This homemade cream of mushroom soup is easy to make in the pressure cooker or Instant Pot, with mushrooms, onion, garlic, and plant-based milk So long, canned soup.
This is a thick soup designed to replace canned store-bought condensed cream of mushroom soup, so you can continue to make all of your family’s favorite casseroles without worrying about what’s actually in the food you’re consuming! Use this to replace canned condensed soup 1:1. It will freeze well for up to 12 months. You can measure it out and freeze it in a muffin tin, then pop out the pucks and store them in an airtight container or freezer bag, removing portions as you need them.–Brittany Williams
☞ Table of Contents
Homemade Cream of Mushroom Soup
- Pressure cooker
- 2 tablespoons extra-virgin olive oil
- 16 ounces cremini or button mushrooms wiped clean and chopped
- 1 cup (4 oz) diced yellow onion
- 4 cloves garlic minced
- 1 1/8 teaspoons fine sea salt
- 1/2 teaspoon dried thyme
- 1/4 teaspoon freshly ground black pepper
- 2 tablespoons arrowroot powder or cornstarch
- 2 1/2 cups store-bought or homemade unsweetened almond milk or soy milk (do NOT use oat milk)
- Preheat an electric pressure cooker using the SAUTÉ function and adjust the heat to MORE.
- When the display panel reads HOT, add the olive oil, mushrooms, onion, garlic, salt, thyme, and black pepper. Cook, stirring occasionally, until the mushrooms soften, 8 to 10 minutes.
- Add the arrowroot powder or cornstarch and stir to combine. Pour in the almond milk.
- Place the lid on the cooker and make sure the vent valve is in the SEALING position. Using the display panel, press the CANCEL button to turn off the SAUTÉ function, then select the MANUAL/PRESSURE COOK function and LOW PRESSURE. Use the +/− buttons until the display reads 5 minutes.
- When the cooker beeps, let it naturally release the pressure until the display reads LO:10, about 20 minutes. Carefully switch the vent valve from the SEALING position to the VENTING position. Use caution while the steam escapes.
- Remove the lid and using an immersion blender or blender, carefully puree the soup until smooth.
- Never fill a blender more than half full with hot liquids. Place a dish towel over the lid to prevent hot liquids from escaping, Please use caution.
- Use in recipes in place of condensed soup, in the same amount as you would canned soup or thin with milk to serve as mushroom soup.
Recipe Testers’ Reviews
Big payoff for the effort with this recipe! I don’t usually buy canned cream of mushroom soup because of the high sodium, preservatives, and lack of flavor. This will become a staple for me.
This time I used it simply for soup, but it would be a great addition to casseroles and such due to the rich flavor. I used a combination of button and cremini mushrooms, which gave it great flavor. I did expect it to be a bit thicker for a condensed soup base, but it could be thickened if necessary. It was thick enough that I added additional almond milk to use it as soup. Although this is a pressure cooker recipe, I think it could be easily adapted for a slow cooker or even stove top.
My husband prides himself on his homemade soups, so the bar was high and he loved it! Served with homemade sourdough crackers and a mixed green salad it was a great light supper for a cold evening.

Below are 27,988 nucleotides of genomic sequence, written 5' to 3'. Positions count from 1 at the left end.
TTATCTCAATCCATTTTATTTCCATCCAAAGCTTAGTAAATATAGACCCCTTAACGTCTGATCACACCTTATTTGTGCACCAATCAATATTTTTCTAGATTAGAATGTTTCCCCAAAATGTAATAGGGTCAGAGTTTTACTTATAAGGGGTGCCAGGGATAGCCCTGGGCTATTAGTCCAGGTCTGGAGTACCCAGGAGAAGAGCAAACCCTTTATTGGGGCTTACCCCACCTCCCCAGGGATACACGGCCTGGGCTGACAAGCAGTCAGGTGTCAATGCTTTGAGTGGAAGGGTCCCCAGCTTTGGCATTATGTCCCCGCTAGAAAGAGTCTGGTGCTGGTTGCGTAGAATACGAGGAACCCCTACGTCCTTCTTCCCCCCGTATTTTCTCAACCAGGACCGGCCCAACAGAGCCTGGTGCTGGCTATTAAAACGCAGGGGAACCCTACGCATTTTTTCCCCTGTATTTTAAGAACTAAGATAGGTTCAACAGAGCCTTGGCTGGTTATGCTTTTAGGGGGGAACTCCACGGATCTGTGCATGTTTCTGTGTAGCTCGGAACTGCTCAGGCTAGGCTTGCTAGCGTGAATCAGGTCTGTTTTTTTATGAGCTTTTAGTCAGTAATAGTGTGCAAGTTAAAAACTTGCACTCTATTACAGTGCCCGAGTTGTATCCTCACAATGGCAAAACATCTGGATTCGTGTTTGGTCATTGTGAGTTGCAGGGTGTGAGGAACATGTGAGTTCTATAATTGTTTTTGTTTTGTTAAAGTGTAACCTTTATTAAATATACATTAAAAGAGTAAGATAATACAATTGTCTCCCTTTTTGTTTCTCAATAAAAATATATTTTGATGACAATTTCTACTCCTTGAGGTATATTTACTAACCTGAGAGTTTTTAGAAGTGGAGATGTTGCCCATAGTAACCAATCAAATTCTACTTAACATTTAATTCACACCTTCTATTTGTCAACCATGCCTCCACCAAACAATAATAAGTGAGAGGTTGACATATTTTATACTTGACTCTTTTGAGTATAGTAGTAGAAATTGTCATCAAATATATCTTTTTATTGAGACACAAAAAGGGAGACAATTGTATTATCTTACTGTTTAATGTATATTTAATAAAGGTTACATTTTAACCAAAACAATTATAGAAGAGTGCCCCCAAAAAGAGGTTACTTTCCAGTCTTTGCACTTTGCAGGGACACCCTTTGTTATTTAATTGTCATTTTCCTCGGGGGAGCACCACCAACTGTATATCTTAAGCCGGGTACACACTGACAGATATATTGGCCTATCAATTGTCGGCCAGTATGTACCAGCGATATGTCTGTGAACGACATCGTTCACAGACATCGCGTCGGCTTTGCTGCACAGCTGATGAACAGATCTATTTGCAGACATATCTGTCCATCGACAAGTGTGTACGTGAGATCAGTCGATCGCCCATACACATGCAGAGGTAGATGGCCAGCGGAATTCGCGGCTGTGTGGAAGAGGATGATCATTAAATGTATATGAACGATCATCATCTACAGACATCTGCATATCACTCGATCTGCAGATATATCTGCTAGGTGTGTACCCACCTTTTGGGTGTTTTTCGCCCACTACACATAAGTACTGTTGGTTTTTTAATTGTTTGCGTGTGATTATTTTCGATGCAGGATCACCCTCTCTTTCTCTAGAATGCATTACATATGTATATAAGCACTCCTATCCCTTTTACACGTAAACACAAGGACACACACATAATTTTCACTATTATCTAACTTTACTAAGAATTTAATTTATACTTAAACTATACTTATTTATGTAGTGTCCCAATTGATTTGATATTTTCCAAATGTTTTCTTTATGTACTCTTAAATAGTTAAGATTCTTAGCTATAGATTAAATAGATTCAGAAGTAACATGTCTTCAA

My family pokes fun at me because canned soup is not allowed in my house. They have long lamented the absence of casseroles and crock pot dinners that revolve around opening a can of cream of mushroom soup, the things we grew up on. I simply prefer not to have the BPA-laden cans and the MSG and sodium. When I saw this recipe, I knew it was the answer.
I used button mushrooms because it was all that was available in my local store around Thanksgiving. However, I wasn’t disappointed in the flavor that came from those simple mushrooms and other straightforward ingredients. Quick tip? I was in a hurry and threw my onion in the food processor to chop it. Don’t do it! It releases a lot of liquid and while it did substantially cook out, it was touch-and-go for a few minutes.
I chose to use cornstarch and almond milk. Now that I’ve learned that I can use almond milk and freeze it, I’ll be experimenting with subbing almond milk in a lot of my recipes that I’d love to be able to pop into the freezer.
Also, if you don’t have an immersion blender, you need one. Every time I encounter something like this, I’m so grateful for mine. Who wants to drag out a big blender and set it up for just a few minutes of blending? I was unsure what the texture would be like given the almond milk and chopped onion, but it was silky and decadent.
Even better – I put this to the test three ways. I used it to make a classic tuna casserole, a take on chicken and rice with leftover Thanksgiving turkey, and then I had the remainder on a cold day for a light lunch. It exceeded my expectations in all three instances. Guess what, family? You’ll actually see green bean casserole on the table for Christmas, thanks to this recipe!
Really delicious recipe! I substituted arrowroot with cornstarch and used soy milk. I got 3 portions out of this recipe. I served it with sauteed mushrooms on top and bread crumbs on the side. Topping finishes the dish and it can be eaten as is.
Originally published January 17, 2021